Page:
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When (And Why) Small Cap Stocks Started Outpacing the S&P 500

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It has been an interesting first few months of 2018 throughout the global stock markets, with last year’s momentum briefly carrying over before being replaced by nervous, range-bound trading and concern over a number of macroeconomic factors.

Stocks have look poised to rebound from volatility this week, with a variety of positive economic figures inspiring confident trading throughout the Dow, S&P 500, and Nasdaq indexes over the past few days. Still, it seems foolish to attempt predicting whether markets will actually surge back to their highs just yet—especially consider trade woes between the U.S. and China remain unresolved.

Nevertheless, prudent investors should be spending their time picking up on whatever trends they can spot, and one of the most noticeable patterns we have seen recently is a divergence between small cap and large cap stocks. Both groups have, at times, been stuck in the mud during volatile stretches, but recently we have seen small caps pull away.

Here’s a look at how the Russell 2000 has fared against the S&P 500 so far this year:

 

There are three key moments marked in the above chart. These all represent major milestones for the recent small cap trend, starting with the early February selling that wiped out the entire market’s New Year momentum.

That stretch of volatility was caused by concerns that inflation was starting to pick up steam. The latest non-farm payroll report showed a noticeable uptick in Average Hourly Earnings, and investors saw this as confirmation that inflation had returned and decided to pull out of stocks before it could do any damage.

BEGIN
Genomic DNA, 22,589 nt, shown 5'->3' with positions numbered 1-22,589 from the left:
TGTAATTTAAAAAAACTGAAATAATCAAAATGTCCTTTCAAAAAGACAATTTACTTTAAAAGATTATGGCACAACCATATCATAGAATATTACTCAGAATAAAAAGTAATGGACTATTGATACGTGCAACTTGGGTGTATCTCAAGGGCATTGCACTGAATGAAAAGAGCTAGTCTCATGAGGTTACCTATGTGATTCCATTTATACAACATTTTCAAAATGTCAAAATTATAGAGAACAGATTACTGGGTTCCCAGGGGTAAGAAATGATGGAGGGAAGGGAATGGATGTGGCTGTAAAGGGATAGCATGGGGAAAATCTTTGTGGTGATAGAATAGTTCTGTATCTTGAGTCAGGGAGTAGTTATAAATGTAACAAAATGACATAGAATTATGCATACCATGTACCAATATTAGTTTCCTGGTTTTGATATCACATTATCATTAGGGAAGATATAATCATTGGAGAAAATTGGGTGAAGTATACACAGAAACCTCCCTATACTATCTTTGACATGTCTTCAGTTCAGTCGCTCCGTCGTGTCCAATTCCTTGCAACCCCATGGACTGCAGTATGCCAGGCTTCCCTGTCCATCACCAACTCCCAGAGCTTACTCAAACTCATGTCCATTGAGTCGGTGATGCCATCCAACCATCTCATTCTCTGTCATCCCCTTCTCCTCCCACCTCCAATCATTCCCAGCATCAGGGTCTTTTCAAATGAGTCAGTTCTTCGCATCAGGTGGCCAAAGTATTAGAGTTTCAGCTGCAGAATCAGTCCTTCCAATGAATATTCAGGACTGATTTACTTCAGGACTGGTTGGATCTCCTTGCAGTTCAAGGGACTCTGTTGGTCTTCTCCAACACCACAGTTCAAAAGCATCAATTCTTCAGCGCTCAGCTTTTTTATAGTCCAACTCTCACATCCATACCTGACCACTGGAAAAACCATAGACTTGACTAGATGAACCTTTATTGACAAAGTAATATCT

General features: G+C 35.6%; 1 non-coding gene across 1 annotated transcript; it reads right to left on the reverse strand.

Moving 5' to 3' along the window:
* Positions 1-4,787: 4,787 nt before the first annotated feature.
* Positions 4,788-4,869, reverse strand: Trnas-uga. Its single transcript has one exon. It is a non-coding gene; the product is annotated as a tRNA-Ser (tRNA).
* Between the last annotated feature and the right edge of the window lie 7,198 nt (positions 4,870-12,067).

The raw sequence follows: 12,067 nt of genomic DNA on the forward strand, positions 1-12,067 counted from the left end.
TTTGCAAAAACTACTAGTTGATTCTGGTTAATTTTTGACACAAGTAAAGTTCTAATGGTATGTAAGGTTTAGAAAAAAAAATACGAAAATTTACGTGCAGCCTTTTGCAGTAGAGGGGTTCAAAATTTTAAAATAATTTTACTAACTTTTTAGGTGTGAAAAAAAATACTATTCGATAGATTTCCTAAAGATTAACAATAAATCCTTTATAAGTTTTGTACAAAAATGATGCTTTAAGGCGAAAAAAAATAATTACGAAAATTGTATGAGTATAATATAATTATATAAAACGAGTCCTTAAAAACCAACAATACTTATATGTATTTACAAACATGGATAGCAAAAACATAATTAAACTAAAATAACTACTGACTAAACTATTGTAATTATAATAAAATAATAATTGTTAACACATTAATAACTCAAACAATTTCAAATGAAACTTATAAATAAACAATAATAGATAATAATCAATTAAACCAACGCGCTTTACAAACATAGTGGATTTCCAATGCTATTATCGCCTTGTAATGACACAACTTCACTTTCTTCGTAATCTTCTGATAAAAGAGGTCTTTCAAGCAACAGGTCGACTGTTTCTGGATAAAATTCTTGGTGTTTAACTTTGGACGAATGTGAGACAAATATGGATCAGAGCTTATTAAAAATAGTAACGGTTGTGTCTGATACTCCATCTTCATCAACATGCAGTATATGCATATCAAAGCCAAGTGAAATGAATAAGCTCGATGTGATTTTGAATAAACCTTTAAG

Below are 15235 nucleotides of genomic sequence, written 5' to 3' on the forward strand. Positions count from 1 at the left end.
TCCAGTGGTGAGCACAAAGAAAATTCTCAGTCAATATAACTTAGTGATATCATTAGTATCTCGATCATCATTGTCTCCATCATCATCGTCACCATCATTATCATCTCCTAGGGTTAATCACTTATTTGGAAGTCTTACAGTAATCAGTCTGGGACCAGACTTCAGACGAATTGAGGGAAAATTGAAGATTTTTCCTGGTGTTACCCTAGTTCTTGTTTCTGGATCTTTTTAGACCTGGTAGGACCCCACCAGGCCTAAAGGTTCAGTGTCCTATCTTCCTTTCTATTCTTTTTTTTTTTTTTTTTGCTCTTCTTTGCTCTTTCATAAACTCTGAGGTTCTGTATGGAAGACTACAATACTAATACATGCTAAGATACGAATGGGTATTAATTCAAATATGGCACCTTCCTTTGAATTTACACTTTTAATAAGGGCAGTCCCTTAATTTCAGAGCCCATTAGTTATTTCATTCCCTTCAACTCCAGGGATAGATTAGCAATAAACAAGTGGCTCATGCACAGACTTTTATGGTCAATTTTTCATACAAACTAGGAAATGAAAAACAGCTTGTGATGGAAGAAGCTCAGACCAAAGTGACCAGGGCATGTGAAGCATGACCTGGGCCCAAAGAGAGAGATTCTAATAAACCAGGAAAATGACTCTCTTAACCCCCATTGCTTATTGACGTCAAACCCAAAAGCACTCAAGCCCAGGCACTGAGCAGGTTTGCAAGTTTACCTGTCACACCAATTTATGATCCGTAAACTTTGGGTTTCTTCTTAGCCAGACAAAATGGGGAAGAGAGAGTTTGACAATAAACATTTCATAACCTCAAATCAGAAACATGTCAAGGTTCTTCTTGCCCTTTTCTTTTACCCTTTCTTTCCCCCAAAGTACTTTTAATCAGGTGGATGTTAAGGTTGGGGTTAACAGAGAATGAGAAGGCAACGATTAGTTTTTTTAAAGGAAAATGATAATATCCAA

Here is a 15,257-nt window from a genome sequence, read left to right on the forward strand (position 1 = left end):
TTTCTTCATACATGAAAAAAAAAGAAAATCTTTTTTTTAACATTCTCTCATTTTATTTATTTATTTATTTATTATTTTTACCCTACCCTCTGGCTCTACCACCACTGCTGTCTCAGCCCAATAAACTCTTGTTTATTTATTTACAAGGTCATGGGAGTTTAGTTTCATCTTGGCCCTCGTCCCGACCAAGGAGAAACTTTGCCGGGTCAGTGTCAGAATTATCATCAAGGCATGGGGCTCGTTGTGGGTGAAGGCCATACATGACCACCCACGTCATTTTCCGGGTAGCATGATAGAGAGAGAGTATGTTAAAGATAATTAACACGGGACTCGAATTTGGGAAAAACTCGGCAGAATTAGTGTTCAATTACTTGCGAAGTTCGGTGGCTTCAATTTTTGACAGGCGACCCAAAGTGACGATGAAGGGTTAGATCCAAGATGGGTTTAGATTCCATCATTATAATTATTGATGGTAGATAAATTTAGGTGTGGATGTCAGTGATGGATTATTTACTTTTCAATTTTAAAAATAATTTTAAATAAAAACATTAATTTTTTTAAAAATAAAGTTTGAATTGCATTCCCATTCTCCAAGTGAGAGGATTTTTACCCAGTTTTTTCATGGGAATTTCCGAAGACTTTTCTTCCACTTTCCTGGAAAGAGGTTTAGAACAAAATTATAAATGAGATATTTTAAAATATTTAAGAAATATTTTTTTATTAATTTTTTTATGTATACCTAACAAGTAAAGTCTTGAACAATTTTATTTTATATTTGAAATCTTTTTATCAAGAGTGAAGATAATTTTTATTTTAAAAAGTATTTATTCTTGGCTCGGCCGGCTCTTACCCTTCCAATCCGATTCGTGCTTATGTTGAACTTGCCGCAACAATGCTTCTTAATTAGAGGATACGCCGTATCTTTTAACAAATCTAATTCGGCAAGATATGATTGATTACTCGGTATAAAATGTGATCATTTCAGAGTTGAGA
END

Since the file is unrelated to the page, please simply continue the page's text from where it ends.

“A strong economy and inflation means no more free money,” Zacks Strategist Dave Bartosiak said at the time. “Perhaps this is the bond market telling the US, ‘We’re a little concerned with that debt situation you’ve got now that you’ve cut those tax rates.’”

Of course, inflation concerns have since cooled and been replaced by other volatility catalysts—most notably, panic that the U.S. and China were on the brink of a tit-for-tat trade war.

The second moment marked on the chart above is the mid-March period that saw the S&P 500 forfeit its lead over the Russell 2000. This happened right around the time that reports of the Facebook (FB - Free Report) – Cambridge Analytica scandal first emerged.

This story obviously caused a significant selloff in Facebook shares, and considering that the social media giant is one of the largest companies in the S&P 500, it makes sense that it would have an effect on this index.

But it is also worth noting that data privacy concerns also reached the likes of Alphabet (GOOGL - Free Report) and Twitter (TWTR - Free Report) , which in turn caused volatility for many tech behemoths—including Nvidia (NVDA - Free Report) and Apple (AAPL - Free Report) —that had previously helped lift the sector to new heights.

This period also witnessed heightened trade war fears. About a week prior, President Trump signed proclamations imposing steep tariffs on steel and aluminum imports in a move that seemed aimed directly at China. This caused selling in some major manufacturing stocks and others who might have been targeted for retaliation from the Chinese. Such a phenomenon could explain why small caps closed the gap, as smaller firms doing mostly domestic business would be relatively unaffected by a trade battle.

But what exactly caused the Russell 2000 to start outpacing the S&P 500? This trend is our third date marked above, and it seemed to occur exactly on April 30.

The first thing we should note here is that Q1 earnings season was really starting to heat up at the end of April. A plausible theory to explain the surge in the Russell 2000 is that solid EPS and revenue growth was already baked in to the large caps after the tax cuts, leaving small caps with the better opportunity to shine.

It is also logical to think that this is simply a healthy sign for the market. Many investors have suggested that the small caps have been largely ignored over the past few years, and the Russell finally starting to outperform could be a signal that money is moving to the small caps—which should be encouraging for bulls.

Either way, this has been a noticeable trend for about two full trading weeks now, and it is definitely something that investors will want to keep their eyes on as we approach the second half of 2018.

Want more market analysis from this author? Make sure to follow @Ryan_McQueeney on Twitter!

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